Posted on 28th March, 2012
Devon Partnership NHS Trust is joining more than 70 NHS organisations in taking part in the first ever NHS Sustainability Day on 28 March. This is the first time the NHS has celebrated sustainability on a nationally recognised day and the Trust is showing its support by raising awareness of the work it has done and by inviting staff to ‘Do one thing that is sustainable’. Pledges include cycling to work, recycling waste, switching off lights and suggesting ways the Trust could further support sustainability, in addition to the great work it has already achieved.
Ralph Hayward, Director of Planning and lead for sustainability in the Trust comments. “We are pleased to support the NHS Sustainability Day and to use this opportunity to celebrate what we have achieved so far.
“The NHS in England is one of the largest employers in the world and has a very large carbon footprint. Devon Partnership NHS Trust has more than 2,000 staff working in around 80 different locations across the county, so the work undertaken to reduce our carbon emissions was challenging, but we are delighted that we have hit our target in being able to reduce our carbon emissions by 10%.
“We have also introduced a successful recycling and waste project across the Trust and our New Leaf service at Exminster scooped a prestigious national award for being the Most Innovative NHS Forest site.”
Don Crispin, Manager at New Leaf, explains: “We have always focused heavily on issues around the environment and sustainability and our involvement with The NHS Forest has been perfect for developing some of our projects. Included in the project at New Leaf is a ‘recovery forest’ where people can plant trees including red oak, ash, maple, wild cherry and holly as part of their recovery. They are then invited to participate in the maintenance and use of the forest. Some 200 fruit trees, including apple, pear, plum and cherry, have also been planted in the last two years. Some of these are used in the production of cloudy apple juice, chutneys and preserves and are sold from the site. A transformation is also taking place at Langdon Hospital in Dawlish in terms of the way that food is sourced and supplied – and much of it is now being grown on-site. Ralph adds: “We have 70 or so acres of land at Langdon which is now being put to very good use. Seasonal vegetables are grown all year-round and the kitchen team has welcomed the initiative, which is a boon to healthy eating. The project is also providing an excellent opportunity for people using services at Langdon to become involved: “A number of people have been working on the farm to help sow, grow and harvest crops, and undertake a host of activities related to farming and the selling of fresh produce. This is good exercise, great therapy and a rare chance to experience working within a real business and contribute to its success. Among other things, we are now producing a range of ‘veggie boxes’ crammed full of seasonal, nutritious food and these are already selling well on the site.”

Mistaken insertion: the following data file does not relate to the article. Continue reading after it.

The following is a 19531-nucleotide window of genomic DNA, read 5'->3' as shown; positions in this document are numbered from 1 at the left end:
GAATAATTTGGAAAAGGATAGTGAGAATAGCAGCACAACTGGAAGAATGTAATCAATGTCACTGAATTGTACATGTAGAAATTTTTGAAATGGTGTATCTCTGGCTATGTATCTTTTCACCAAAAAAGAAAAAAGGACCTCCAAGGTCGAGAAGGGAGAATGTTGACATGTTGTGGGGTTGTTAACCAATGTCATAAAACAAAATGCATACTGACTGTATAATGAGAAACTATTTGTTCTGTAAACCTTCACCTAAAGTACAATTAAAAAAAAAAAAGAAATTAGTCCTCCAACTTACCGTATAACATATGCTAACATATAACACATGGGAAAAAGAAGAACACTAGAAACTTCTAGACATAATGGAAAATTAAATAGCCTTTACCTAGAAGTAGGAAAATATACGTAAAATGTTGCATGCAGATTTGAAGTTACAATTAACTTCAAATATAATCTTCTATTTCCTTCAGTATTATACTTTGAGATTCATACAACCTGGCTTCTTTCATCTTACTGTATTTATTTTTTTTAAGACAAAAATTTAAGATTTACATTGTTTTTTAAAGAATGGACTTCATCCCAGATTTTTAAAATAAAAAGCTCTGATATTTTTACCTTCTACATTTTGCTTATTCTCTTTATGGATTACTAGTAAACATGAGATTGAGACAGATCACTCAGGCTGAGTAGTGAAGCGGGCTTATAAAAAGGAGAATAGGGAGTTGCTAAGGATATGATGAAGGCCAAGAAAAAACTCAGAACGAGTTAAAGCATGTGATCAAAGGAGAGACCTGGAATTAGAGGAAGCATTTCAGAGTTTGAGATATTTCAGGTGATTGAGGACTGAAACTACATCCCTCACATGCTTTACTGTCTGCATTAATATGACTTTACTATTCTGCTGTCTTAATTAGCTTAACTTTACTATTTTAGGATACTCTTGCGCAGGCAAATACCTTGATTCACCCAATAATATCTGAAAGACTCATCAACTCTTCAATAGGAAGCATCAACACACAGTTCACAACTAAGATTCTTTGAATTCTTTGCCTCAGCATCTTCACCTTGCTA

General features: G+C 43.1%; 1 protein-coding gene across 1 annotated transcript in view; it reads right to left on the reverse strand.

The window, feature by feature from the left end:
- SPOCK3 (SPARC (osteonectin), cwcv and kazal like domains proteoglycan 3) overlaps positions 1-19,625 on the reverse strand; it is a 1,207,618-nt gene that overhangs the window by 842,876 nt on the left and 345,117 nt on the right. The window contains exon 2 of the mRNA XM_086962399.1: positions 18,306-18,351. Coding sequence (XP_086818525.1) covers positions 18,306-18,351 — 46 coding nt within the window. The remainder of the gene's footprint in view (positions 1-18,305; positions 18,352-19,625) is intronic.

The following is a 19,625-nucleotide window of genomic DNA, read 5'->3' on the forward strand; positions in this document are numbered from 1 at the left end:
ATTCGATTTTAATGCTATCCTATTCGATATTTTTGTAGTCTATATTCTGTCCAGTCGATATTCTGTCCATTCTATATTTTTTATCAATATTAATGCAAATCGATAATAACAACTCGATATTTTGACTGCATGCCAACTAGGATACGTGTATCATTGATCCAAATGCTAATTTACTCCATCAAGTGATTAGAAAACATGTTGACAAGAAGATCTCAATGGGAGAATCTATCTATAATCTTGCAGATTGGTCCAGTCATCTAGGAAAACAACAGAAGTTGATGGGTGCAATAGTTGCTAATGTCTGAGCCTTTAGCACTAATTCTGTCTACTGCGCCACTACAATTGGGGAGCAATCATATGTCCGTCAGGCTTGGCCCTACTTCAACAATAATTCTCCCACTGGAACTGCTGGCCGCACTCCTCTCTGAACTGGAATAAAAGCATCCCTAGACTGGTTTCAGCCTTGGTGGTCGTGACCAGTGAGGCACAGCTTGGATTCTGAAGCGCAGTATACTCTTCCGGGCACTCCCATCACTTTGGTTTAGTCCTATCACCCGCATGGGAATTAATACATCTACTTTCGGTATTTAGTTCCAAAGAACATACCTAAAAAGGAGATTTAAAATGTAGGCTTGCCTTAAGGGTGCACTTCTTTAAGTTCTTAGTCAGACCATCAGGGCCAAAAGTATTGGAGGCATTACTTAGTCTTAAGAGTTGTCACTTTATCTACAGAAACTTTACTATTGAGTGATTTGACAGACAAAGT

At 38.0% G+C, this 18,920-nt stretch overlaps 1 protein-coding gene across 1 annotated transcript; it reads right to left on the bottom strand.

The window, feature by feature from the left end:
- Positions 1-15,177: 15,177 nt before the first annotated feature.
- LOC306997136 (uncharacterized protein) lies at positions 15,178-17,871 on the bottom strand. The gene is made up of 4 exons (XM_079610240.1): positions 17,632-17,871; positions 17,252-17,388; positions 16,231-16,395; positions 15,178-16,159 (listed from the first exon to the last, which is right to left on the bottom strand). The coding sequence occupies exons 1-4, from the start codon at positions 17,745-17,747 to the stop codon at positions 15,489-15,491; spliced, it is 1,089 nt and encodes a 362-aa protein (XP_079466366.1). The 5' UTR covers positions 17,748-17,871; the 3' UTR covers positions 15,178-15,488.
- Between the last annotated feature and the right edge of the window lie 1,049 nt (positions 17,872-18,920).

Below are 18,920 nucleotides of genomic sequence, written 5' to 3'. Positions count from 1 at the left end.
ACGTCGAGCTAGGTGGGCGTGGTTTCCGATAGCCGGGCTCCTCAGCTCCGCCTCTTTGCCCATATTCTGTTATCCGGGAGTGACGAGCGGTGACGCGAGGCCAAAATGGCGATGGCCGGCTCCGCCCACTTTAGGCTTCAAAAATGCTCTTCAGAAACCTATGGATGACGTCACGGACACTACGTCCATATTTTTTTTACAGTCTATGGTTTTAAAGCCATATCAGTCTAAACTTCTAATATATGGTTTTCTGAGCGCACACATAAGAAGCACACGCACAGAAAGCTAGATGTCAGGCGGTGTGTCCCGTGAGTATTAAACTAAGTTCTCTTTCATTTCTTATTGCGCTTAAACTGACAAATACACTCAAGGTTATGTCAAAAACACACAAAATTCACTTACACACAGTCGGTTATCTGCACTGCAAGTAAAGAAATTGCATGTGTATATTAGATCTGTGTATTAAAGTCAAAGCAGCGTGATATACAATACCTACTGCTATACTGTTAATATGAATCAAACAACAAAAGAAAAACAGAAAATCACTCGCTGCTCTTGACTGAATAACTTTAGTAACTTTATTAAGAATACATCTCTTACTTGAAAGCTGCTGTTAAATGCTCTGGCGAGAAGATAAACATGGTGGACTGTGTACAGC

Ruth Hawker, Non-executive Director for the Trust concludes: “We know that the majority of the public want the NHS to be more sustainable and we are making a valuable contribution to achieving this goal. What we highlight here are just some of the great initiatives we are involved in, but we are also committed to creating ways of making small changes to working environments that can have a big impact on our staff’s health and wellbeing and the wellbeing of the people who use our services.” For more information about NHS Sustainability Day visit www.nhssustainabilityday.co.uk Ends N156
For further information contact Sharon Berkhout on 01392 663912.